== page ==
A wine is considered kosher if very strict rules are followed during its creation. According to the magazine Gems In Israel, grapes from new vines cannot be used until the vine is at least four years old, the vineyard must be left fallow every seventh year, and no other vegetation can be grown in the vineyard. Only Sabbath-observing Jewish males can handle the grapes from the time they're harvested to the time the wine is put in the bottle, and therefore no work can be done on the Sabbath. No animal products are used in kosher wine production, and a symbolic 1% of the wine must be discarded as tithe. Some kosher wine is boiled in order to make it "mevushal," which means that a non-Jewish person can open and pour the wine and it will still remain kosher.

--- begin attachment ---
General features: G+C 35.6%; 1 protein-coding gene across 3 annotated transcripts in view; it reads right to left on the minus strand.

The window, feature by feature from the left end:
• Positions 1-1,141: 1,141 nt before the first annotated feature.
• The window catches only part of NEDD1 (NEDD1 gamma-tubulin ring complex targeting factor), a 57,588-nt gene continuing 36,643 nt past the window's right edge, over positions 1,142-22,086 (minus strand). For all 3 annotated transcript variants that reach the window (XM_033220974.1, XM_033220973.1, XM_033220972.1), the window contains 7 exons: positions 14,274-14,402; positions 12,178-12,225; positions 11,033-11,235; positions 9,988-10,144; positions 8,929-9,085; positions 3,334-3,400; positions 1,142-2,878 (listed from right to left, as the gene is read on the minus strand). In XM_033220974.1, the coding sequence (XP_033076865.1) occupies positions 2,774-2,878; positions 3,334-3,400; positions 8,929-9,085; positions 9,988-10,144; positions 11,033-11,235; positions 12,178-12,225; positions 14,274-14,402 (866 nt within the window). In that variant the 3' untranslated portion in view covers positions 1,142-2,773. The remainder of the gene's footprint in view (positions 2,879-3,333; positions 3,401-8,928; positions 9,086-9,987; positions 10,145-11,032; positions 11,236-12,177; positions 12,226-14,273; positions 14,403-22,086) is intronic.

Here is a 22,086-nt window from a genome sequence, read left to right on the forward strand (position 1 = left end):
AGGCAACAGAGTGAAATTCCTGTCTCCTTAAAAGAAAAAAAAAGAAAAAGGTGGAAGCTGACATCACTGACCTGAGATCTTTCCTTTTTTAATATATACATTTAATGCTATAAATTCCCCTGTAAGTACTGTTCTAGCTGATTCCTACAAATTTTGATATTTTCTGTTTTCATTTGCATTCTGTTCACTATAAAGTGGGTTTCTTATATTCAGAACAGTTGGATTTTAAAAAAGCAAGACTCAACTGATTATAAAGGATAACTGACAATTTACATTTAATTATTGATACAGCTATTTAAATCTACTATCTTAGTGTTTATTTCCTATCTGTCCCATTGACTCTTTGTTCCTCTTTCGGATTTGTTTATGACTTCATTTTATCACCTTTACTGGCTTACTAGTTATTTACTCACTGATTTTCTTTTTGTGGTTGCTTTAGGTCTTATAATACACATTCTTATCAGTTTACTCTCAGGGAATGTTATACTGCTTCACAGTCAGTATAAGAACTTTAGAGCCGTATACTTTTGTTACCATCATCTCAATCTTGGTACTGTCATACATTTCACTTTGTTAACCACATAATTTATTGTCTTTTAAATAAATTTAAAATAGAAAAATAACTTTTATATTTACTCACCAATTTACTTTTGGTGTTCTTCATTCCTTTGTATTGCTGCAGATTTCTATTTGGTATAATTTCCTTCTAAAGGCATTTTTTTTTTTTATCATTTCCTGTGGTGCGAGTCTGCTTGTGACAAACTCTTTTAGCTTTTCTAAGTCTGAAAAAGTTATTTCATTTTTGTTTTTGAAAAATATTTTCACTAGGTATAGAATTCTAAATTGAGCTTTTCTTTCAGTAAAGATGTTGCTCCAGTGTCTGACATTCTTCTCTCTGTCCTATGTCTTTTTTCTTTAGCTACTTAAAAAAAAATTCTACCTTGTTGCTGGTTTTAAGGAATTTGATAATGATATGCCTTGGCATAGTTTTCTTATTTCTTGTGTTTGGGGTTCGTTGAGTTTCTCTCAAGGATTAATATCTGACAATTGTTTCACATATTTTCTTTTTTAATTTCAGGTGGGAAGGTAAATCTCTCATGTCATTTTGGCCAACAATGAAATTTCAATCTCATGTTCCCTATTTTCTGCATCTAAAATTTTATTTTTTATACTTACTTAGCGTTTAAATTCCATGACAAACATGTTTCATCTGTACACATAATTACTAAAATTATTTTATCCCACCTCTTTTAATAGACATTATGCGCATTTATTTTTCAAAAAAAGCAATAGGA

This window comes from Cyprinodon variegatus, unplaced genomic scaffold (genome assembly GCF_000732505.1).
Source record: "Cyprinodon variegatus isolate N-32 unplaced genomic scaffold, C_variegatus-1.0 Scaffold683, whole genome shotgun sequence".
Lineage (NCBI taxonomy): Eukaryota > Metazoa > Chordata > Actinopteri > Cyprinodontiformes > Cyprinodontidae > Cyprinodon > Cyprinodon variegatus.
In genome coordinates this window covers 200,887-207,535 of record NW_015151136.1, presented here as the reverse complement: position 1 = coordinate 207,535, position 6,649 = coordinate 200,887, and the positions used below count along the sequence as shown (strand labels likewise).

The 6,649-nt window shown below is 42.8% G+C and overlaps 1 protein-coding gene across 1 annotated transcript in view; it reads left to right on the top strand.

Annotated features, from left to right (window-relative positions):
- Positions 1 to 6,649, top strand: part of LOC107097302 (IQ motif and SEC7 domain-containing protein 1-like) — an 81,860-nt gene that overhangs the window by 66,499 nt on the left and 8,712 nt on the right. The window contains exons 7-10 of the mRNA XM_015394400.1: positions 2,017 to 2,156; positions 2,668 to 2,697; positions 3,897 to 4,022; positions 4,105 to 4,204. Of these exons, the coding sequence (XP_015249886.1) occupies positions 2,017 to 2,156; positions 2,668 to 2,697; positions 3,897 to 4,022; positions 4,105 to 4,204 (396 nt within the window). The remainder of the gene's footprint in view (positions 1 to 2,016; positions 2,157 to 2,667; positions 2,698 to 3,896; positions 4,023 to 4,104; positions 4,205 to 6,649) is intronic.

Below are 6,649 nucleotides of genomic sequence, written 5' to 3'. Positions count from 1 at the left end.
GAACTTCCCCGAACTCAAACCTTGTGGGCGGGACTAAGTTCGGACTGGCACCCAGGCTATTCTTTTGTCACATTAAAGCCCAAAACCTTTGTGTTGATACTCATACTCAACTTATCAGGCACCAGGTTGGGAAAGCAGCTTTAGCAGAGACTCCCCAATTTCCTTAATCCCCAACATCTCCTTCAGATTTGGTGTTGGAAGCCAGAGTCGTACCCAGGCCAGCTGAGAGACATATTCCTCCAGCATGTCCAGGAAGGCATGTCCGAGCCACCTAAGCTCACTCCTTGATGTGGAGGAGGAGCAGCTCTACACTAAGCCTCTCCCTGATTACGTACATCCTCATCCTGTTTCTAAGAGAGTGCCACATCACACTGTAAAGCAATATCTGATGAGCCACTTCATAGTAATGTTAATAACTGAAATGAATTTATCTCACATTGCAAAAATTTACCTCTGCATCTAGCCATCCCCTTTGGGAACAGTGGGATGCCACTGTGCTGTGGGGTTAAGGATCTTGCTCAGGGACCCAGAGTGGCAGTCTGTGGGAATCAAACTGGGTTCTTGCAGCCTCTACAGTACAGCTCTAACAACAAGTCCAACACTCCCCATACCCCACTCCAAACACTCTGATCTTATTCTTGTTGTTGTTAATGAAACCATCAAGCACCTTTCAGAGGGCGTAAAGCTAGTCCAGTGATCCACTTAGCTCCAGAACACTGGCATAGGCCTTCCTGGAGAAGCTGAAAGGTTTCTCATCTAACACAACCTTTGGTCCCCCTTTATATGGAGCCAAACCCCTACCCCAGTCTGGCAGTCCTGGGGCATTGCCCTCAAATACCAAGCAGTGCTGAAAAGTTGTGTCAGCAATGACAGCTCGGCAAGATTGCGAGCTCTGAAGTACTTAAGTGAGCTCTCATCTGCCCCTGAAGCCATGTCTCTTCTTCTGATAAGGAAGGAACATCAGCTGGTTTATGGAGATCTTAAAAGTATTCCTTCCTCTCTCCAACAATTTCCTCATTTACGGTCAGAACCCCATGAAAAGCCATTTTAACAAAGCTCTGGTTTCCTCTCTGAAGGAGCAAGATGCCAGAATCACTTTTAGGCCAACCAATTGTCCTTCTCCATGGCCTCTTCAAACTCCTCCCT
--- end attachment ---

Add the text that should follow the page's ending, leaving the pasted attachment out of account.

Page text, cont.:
- I started Saturday's tasting with the 2006 Byblos Unoaked Chardonnay, a kosher wine made in the Mendoza region of Argentina. I tasted some nice pear notes, but it's not a wine I would buy.
- Next we tried the Yarden Mount Hermon from Galilee, a Bordeaux-style blend (cabernet sauvignon, merlot, cabernet franc) that tasted mostly of dark berries. I also noticed a strange earthy aroma that gave the wine a really unpleasant taste. Other people didn't seem to mind the funkiness.
- The third kosher wine in the tasting was Teal Lake Shiraz 2007, a spicy red wine made in Australia. Most of the customers appreciated the bold cherry flavor and fragrance.
- We finished with Golan Moscato, a sparkling dessert wine made in Israel. I can't think of any situation in which I would enjoy something so incredibly sweet, but if I ever find myself craving a light, sparkling beverage that tastes like a bonbon, I'll remember the Golan Moscato.